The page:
The average salary of a dump truck driver is around $34,000 per year. Drivers for these companies can make as much as $30 an hour, which is double the standard pay. It is estimated that the average annual salary of a dump truck owner-operator is between $40,000 and $197,000. After a candidate's level of experience, location is the most significant factor in deciding their salary. Companies need drivers who can transport a wide range of goods reliably and safely.
As a dump truck driver, you can expect to have a lot of job opportunities in your area. Pay for drivers of dump trucks is typically more standard than that of long-distance truckers. One of the best parts of this position is the perk of driving locally. If possible, drivers should vary their routes to keep boredom at bay. It's recommended that you take breaks from driving to get some exercise and fresh air.
It takes a different set of skills to operate a dump truck in the winter than it would in the summer. The weather never affects the schedules of dump truck drivers, who must be present at building sites in all conditions. Some dump trucks are designed to last for quite some time, but their interiors are so basic that they lack even basic amenities like climate control. The health of the building sector will determine how well you can make a living as a truck driver. Dump truck driving is a good option if you want to spend most of your workday outside, away from a desk, and unsupervised. Having a CDL significantly increases your employment options in virtually any field.
- If you have a current commercial driver's licence and are a truck driver, this could be an alternative to driving over the road (OTR).
- It is possible to earn a living as a commercial truck driver by working as a dump truck driver.
- If you are thinking about beginning a career as a driver or owner operator for a dump truck, make sure that you give careful consideration to both the benefits and drawbacks of this line of work before settling on a choice.
- We have compiled a list of some of the benefits and drawbacks associated with working as a driver for a dump truck.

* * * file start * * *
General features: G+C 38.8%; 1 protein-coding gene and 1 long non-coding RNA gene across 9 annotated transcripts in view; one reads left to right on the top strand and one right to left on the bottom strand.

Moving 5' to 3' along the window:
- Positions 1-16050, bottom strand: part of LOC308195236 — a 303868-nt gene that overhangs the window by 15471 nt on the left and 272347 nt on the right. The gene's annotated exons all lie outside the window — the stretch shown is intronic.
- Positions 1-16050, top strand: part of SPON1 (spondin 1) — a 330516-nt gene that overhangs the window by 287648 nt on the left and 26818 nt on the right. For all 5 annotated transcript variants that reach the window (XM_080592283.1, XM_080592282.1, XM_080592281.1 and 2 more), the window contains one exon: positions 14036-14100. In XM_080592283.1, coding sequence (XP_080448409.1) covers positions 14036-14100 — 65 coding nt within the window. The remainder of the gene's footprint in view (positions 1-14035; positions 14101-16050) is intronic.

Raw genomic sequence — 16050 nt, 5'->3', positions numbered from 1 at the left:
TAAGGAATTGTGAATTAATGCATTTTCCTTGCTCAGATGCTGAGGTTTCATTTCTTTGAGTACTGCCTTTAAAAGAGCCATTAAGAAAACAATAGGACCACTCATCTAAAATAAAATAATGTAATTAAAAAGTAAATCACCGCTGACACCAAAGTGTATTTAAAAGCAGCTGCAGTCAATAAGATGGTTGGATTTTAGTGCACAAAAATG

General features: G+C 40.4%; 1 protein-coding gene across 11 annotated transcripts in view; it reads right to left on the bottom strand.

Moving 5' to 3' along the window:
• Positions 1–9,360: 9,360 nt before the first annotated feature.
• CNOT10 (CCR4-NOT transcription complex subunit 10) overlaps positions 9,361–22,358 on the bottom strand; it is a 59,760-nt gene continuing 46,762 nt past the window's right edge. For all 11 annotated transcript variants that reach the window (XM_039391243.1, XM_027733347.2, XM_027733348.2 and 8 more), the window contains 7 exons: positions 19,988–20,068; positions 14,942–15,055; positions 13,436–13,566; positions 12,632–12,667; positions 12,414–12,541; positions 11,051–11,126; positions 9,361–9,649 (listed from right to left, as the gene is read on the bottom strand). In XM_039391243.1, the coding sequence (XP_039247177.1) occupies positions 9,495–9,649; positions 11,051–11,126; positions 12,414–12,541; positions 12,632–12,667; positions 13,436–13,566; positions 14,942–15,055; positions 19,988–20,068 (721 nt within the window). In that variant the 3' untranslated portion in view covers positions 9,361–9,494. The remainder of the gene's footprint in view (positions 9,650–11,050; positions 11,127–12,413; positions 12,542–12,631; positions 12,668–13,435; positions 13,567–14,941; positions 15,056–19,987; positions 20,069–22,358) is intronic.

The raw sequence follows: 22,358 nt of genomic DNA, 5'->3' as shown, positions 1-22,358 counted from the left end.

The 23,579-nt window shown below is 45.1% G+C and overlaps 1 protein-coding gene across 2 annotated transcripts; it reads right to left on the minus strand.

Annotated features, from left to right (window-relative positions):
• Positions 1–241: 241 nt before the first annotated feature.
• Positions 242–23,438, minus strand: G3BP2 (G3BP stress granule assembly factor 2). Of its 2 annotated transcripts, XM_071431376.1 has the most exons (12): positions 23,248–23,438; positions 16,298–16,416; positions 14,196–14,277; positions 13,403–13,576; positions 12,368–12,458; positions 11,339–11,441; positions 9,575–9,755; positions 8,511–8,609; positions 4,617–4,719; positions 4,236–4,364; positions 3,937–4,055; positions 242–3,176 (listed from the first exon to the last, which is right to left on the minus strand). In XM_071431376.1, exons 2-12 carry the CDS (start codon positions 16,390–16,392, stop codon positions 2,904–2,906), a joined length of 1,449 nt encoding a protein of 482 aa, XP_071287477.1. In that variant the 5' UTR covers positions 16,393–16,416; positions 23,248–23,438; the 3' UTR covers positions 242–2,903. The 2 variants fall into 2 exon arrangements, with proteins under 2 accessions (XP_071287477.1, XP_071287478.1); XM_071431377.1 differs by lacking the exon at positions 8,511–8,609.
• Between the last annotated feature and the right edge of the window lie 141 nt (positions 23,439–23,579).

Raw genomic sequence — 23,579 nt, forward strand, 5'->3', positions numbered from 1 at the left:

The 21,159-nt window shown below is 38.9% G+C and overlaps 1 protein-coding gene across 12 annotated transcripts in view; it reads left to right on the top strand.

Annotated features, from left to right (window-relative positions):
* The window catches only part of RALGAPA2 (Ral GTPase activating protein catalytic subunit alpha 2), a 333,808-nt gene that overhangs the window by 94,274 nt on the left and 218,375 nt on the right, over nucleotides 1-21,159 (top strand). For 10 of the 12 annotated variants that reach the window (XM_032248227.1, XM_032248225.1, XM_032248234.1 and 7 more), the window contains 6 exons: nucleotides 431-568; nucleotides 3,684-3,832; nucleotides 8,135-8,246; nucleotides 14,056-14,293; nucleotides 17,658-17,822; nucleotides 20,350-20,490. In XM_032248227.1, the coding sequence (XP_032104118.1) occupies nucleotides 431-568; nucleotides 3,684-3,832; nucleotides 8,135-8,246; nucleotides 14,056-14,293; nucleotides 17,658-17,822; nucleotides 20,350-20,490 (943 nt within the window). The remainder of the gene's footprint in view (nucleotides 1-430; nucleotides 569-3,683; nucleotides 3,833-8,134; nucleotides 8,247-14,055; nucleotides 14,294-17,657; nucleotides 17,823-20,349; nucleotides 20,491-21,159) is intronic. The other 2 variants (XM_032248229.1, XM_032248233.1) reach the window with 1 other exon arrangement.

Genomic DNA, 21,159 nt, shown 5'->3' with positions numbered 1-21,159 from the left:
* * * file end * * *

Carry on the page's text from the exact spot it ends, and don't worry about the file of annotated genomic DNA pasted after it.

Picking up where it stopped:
- You have the necessary qualifications to operate a dump truck if you have a commercial driver's licence (CDL) of Class A, years of experience driving a truck, and the appropriate endorsements for the job.
- The annual salary of the majority of dump truck drivers is approximately $34,000 on average.
- In a country where the median income is $37,040, it is clear that dump truck drivers earn more than the national average.
- Driving a dump truck for a company for a long time can lead to a better salary.
- So, if you're looking for a job in your area, you can expect to have a lot of success finding a position as a dump truck driver at local companies that deal with construction or heavy machinery.
- Certain vehicles used for winter service are built on the chassis of a dump truck, so learning to drive one in the winter calls for a different set of abilities than those needed in the summer.
- You may find it easier to deal with the situation if you listen to an audiobook or podcast.
- Any time you need to talk to someone, you can dial up a close friend or family member.
- Your ability to make a living as a driver depends on the strength of the construction industry; if that industry tanks, you may not find work again until the economy recovers.
- Dealing with the Weather Dump truck drivers need to be at construction sites in all kinds of weather, so an affinity for the great outdoors is an asset.
- One of the many advantages of holding a Class-A commercial driver's licence is the ability to switch to driving other types of trucks if necessary.
- If you're interested in furthering your truck driving career, learning to operate a dump truck could be a great option.
- Possessing a commercial driver's licence opens up numerous doors for finding work in almost any industry.
FAQs About Driving Dump Truck
IT CAN BE STRESSFUL - BUT IT'S NOT ALL BAD. Is a truck driver a good career, and is driving a dump truck hard? If you're looking for dump truck jobs for the first time, you may be concerned about how stressful this line of work can be. Driving a dump truck is unique even if you've had other truck driving jobs.
Like other heavy trucks, dumpers usually have manual transmissions, with anything from 8 to 25-gears, so you do have to master some driving skills to operate them.
Most commonly, semi-trucks have ten forward gears and two reverse gears. However, these big rigs can have 9, 10, 13, 15, or 18 gears.
For one thing, semi-trucks require that you double clutch when shifting gears. This means engaging the clutch to pull the gear out, letting the clutch out, and then engaging it again to shift into the desired gear. When double clutching, you don't want to dump the clutch all at once
On a decent loading surface, a good operator can fill a bucket, dump it into a truck and get back to the face in 30 seconds. Assuming 50 minutes of work every hour, you'd expect to move 133 truckloads in the morning.